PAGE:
South Wild Olive, supra.

At an evidentiary hearing, the contractor’s counsel knew that licensure was an issue and the contractor was not licensed. Yet, they tried to play “loose and fast” with language when they should have been more prudent. (There is no doubt about this.) The appellate court was not amused:

The bottom line is that Law Firm filed a breach of contract complaint for a contractor it knew to be unlicensed — even though the contract was unenforceable. See § 489.128(1), Fla. Stat. Law Firm compounded this error by filing an answer to Appellant’s counterclaims that relied upon the unlicensed contractor’s subsequent licensure — a complete irrelevancy under the law. See § 489.128(1)(c), Fla. Stat.; Taylor Morrison Servs., Inc., 163 So. 3d at 1289. Based on these circumstances, sanctions were requiredSee § 57.105(1)(b), Fla. Stat. (providing “the court shall award a reasonable attorney’s fee” to the prevailing party if “the losing party’s attorney knew or should have known that a claim or defense . . . [w]ould not be supported by the application of then-existing law to those material facts” (emphasis added)). Accordingly, the trial court reversibly erred by not awarding fees. See Suarez v. Bank of N.Y. Mellon Tr. Co., 325 So. 3d 205, 209 (Fla. 2d DCA 2021) (reversing the denial of fees in a case where “[a]t a minimum,” counsel “should have known that the existing law precluded” the relief counsel requested, “particularly after being presented with relevant case law” by the opposing party); Wells v. Halmac Dev., Inc., 189 So. 3d 1015, 1022 (Fla. 3d DCA 2016) (reversing the denial of fees where “counsel knew or should have known” that his client had no “reasonable basis in law” to seek the remedy counsel requested and where the trial court’s later determination that “counsel raised a colorable claim was erroneous as a matter of law”).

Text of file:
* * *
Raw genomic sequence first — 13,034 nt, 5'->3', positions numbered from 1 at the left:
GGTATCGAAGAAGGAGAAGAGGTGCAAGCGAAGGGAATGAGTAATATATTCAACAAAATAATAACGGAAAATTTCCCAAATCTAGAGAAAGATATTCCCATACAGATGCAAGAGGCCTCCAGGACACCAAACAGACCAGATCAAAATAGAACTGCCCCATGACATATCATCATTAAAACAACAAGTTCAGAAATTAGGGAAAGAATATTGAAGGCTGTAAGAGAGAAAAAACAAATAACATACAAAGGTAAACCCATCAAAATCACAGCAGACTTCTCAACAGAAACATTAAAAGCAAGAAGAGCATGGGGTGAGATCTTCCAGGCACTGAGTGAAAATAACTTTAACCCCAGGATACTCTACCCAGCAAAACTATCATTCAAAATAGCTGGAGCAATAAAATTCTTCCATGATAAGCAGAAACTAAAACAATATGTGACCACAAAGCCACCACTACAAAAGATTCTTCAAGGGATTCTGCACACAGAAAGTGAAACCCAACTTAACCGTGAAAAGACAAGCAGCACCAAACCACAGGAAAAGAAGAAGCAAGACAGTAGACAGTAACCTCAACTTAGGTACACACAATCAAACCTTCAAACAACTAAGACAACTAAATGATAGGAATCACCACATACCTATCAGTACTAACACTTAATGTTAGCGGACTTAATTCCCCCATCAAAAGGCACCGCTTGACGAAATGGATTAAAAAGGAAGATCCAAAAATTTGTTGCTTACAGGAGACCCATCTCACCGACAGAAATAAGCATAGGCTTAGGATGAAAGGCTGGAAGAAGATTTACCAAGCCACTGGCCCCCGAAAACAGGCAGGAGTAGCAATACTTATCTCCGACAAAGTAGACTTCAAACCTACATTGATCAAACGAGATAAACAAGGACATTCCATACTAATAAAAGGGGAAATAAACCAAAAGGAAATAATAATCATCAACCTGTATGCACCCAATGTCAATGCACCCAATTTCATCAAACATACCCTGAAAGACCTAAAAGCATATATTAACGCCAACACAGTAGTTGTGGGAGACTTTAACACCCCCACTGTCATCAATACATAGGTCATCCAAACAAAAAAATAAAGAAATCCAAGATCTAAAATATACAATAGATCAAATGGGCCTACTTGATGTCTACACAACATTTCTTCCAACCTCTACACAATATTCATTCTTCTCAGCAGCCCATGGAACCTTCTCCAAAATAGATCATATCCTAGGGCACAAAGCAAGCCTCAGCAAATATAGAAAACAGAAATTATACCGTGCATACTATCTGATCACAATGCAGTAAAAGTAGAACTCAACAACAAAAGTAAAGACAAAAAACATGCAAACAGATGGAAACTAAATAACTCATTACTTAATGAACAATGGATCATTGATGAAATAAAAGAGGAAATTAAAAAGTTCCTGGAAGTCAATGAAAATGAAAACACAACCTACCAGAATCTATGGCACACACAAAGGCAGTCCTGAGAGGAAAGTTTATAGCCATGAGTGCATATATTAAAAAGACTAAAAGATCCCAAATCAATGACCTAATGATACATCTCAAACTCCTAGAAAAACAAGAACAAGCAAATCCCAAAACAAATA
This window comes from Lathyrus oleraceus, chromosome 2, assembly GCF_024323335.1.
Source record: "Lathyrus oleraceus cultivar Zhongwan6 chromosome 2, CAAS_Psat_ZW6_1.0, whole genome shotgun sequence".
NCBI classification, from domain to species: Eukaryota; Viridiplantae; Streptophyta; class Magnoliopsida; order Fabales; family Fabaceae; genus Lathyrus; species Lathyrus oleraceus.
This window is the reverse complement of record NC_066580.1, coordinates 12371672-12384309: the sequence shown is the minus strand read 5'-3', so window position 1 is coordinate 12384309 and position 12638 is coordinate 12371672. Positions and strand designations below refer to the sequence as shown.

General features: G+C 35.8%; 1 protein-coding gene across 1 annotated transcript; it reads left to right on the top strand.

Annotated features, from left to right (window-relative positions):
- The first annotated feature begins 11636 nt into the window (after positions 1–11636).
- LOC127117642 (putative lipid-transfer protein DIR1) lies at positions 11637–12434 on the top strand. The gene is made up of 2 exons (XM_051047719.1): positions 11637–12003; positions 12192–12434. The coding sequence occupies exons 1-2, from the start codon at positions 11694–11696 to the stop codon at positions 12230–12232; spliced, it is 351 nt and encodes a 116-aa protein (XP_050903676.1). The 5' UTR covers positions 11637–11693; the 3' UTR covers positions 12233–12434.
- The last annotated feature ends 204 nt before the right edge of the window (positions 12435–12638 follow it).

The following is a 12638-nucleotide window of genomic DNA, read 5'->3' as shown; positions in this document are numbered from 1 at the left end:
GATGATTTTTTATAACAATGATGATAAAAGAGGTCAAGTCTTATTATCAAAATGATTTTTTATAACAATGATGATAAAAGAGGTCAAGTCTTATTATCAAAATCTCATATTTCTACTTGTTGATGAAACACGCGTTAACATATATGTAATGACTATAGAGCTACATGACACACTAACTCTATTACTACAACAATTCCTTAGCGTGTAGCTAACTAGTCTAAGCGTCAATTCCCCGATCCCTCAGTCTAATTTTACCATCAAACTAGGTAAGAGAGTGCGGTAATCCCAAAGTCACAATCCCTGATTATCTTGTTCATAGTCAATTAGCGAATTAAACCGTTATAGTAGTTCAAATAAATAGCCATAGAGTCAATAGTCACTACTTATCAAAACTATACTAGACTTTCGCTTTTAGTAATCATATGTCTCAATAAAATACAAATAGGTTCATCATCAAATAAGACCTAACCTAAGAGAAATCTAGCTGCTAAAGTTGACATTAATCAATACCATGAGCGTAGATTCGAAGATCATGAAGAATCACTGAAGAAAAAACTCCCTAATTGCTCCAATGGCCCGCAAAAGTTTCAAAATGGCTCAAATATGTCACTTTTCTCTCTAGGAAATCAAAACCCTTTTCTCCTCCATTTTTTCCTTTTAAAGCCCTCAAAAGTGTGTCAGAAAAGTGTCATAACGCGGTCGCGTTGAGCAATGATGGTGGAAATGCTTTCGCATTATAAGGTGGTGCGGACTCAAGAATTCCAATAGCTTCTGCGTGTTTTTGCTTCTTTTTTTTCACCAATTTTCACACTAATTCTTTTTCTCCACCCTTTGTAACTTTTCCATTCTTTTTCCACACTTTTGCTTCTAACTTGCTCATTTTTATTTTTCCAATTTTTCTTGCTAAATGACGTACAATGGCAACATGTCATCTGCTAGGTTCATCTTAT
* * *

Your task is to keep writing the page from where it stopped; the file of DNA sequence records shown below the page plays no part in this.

South Wild Olive, supra.

Lesson learned:  First, don’t file meritless filings.  (And if you know it’s meritless, you should definitely not proceed with it.) Second, don’t try to be cute and “loose and fast.”  No one will be amused. Third, when receiving a 57.105 motion, review it and consider the position raised in the motion to determine whether you need to dismiss, modify, etc .  And last, if filing a 57.105 motion, consider whether you want to be that person that develops the reputation of filing as a quasi-bullying tactic or uses them in specific circumstances. The 57.105 motion in South Wild Olive was justified and the unlicensed contractor’s law firm is now going to pay the price.


Please contact David Adelstein at [email protected] or (954) 361-4720 if you have questions or would like more information regarding this article. You can follow David Adelstein on Twitter @DavidAdelstein1.


Please follow and like us:
Contact Me Now

Prove YOUR Case!


David Adelstein ♦

(954) 361-4720 ♦

[email protected]